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Trakai Lithuania

A Visit to Trakai

photo (8)I’m not necessarily one for plodding around castles and stately homes. The idea of spending hours reading about Kings and Queens I’ve never heard of who lived centuries ago, and of looking at those funny mannequins dressed in period costumes supposedly performing ye olde day to day tasks fills me with dread.

photo (6)However, a few guys from the hostel were heading to Trakai yesterday, a town near Vilnius, and I was assured there was more to the place than simply a big castle. Thus boyed we awoke early and set out on the 28Km journey west.

photo (7)

And fair play, Trakai is a lovely place, well worth at least a morning of your time. There are essentially two bits to Trakai: first there is the town itself, made up as it is of charming little multicoloured wooden houses which are pleasant enough on the eye, if not surely appalling in their CO2 emissions ratings. And second there is the castle. You might as well do both, and indeed you need to walk through the town to reach the castle. And I suppose its pointless coming all this way and not seeing the castle that Lonely Planet deem significant enough to have put on the cover of the Estonia, Latvia and Lithuania guide book, isn’t it?

The castle itself was decidedly ok. Usual underwhelming stuff really: a few rooms with cabinets displaying armour and big swords. A few more rooms filled with period furniture. A few displays of coins. And the obligatory figures in big coats. The castle itself is well kept. Hardly falling to bits. Not sure if its been restored, but if it hasn’t then its certainly been well preserved for a castle built in the 1400s. And if it has then its just another example of historical vandalism from those who abuse the term ‘sensitive restoration’.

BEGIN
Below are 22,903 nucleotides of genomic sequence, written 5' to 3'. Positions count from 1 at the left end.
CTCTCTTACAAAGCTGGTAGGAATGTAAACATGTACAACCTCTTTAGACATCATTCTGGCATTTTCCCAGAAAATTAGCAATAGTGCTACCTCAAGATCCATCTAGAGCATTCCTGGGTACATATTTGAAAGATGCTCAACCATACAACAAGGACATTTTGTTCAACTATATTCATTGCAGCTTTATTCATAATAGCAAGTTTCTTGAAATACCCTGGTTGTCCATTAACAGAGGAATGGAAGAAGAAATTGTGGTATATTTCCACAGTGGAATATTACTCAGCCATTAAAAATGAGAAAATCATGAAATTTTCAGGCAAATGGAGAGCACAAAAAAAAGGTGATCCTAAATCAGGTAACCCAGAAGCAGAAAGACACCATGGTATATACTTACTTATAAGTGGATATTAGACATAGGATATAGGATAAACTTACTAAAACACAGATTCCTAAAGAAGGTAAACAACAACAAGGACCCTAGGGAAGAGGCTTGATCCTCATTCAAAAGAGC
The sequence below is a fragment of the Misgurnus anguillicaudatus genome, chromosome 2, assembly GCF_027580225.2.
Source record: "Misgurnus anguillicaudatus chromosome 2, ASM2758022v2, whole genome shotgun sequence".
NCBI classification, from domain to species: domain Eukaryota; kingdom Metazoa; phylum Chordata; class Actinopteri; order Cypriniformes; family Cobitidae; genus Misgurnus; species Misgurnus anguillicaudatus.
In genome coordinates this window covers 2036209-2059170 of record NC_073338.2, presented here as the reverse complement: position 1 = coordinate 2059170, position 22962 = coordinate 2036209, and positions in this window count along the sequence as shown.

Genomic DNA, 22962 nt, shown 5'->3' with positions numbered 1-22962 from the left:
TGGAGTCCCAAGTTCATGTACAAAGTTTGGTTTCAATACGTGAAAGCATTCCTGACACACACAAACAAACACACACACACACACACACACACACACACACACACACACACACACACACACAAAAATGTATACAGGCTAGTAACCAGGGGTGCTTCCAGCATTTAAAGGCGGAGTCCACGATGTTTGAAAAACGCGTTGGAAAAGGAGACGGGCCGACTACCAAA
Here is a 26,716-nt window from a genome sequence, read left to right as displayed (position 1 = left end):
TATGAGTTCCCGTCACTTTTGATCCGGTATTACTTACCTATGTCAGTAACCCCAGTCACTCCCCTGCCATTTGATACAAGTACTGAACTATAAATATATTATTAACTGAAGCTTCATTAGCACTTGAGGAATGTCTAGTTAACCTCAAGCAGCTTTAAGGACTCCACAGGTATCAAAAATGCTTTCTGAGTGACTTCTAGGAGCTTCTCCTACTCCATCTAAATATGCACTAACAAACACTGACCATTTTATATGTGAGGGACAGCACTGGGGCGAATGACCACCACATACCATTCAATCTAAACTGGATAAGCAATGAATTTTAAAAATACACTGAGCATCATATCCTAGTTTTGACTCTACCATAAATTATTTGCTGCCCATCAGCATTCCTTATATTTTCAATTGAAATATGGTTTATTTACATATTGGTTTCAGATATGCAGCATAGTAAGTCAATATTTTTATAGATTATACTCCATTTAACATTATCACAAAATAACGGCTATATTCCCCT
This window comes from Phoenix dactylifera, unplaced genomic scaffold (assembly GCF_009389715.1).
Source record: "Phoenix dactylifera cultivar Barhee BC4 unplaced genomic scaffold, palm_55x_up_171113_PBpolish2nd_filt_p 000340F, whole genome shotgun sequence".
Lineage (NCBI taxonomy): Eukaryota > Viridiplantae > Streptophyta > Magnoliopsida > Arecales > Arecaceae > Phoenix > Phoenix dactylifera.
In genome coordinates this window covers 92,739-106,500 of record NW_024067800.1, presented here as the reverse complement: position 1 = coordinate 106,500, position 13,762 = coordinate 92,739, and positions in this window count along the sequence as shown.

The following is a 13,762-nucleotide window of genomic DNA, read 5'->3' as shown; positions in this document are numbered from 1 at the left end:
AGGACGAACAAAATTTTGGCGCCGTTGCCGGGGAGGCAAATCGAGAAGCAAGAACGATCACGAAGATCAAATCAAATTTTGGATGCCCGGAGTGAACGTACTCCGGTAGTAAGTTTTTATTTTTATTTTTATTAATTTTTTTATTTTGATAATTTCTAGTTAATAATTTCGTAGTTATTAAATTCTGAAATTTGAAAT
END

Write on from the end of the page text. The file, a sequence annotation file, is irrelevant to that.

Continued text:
photo (5)My favourite bit was when I got to fire a crossbow. I mean, yes, I’ve got a history degree. A Masters, in fact, and I am typically interested in how people have lived in the past. But apparently give me a crossbow, and all that goes out the window! I was pretty good with it as well. Reckon I’d have held my own defending Trakai’s battlements back in the day.

photo (10)photo (9)We had a laugh with the props as well. First I was locked in a cage. Probably the best place for me some days. And then a French lad at our hostel, named Vincent, posed in the stocks, upon which I commented that this is indeed the best place for a Frenchman. Nothing like dredging up a bit of post-colonial rivalry to spruce up a dull morning at a castle!

The only negative point was that after about 11am the place started to fill up with tourists, predominantly groups of 20 or so middle aged Americans with flashy expensive cameras and white chinos and loafers. We’d arrived a little earlier and enjoyed a blissful half hour when we had the place to ourselves, but once these chaps turned up we beat a hasty retreat. Vincent led the way. Naturally. (Another post-colonial joke)

photo (9)So look, yep, well worth half a day, but I suppose you’d be pushing it to spend a full day there. We didn’t loiter, although we did stop for a light lunch. A traditional Lithuanian dish, I was reassured. Turned out to be a chicken pasty. This isn’t a complaint, mind, it was a very tasty chicken pasty. I just think Sayers (Greggs, for you southerners) might have a bit of a copyright claim coming their way from the Lithuanian people at large.

Its cool, I know a good lawyer.

ADAM’S TOP TIPS FOR A VISIT TO TRAKAI

So, how does one get to Trakai?

Its either a half hour bus ride or a half hour train ride from Vilnius, each costing around 5 Litres (£1.20, ish). Busses leave several an hour. Trains about once an hour. We got the bus there and the train back. Not a lot of difference, but the train was much more spacious. Just ask at the ticket office and they’ll sort you out, lots of people go to Trakai from Vilnius each day.

Smashing. How long should I set aside for it?

Give yourself a full morning. You won’t need a whole day, unless you want to go paddle boating or something similar.

That sounds cool. How much does it all cost?

Getting into the castle cost 15 Litres (£3.50). A go on the crossbow cost 5 Litres (£1.20). A pasty cost about the same, and a pint was about £1.50.

Anything else?

Go early. Once the place is full of camera totin’ yanks you’ll quickly tire of the place. We left Vilnius at 8.30am and we were back for 2pm. I know, you want a lie in. But its well worth getting up early and beating the crowds.

Cheers lid!

My pleasure.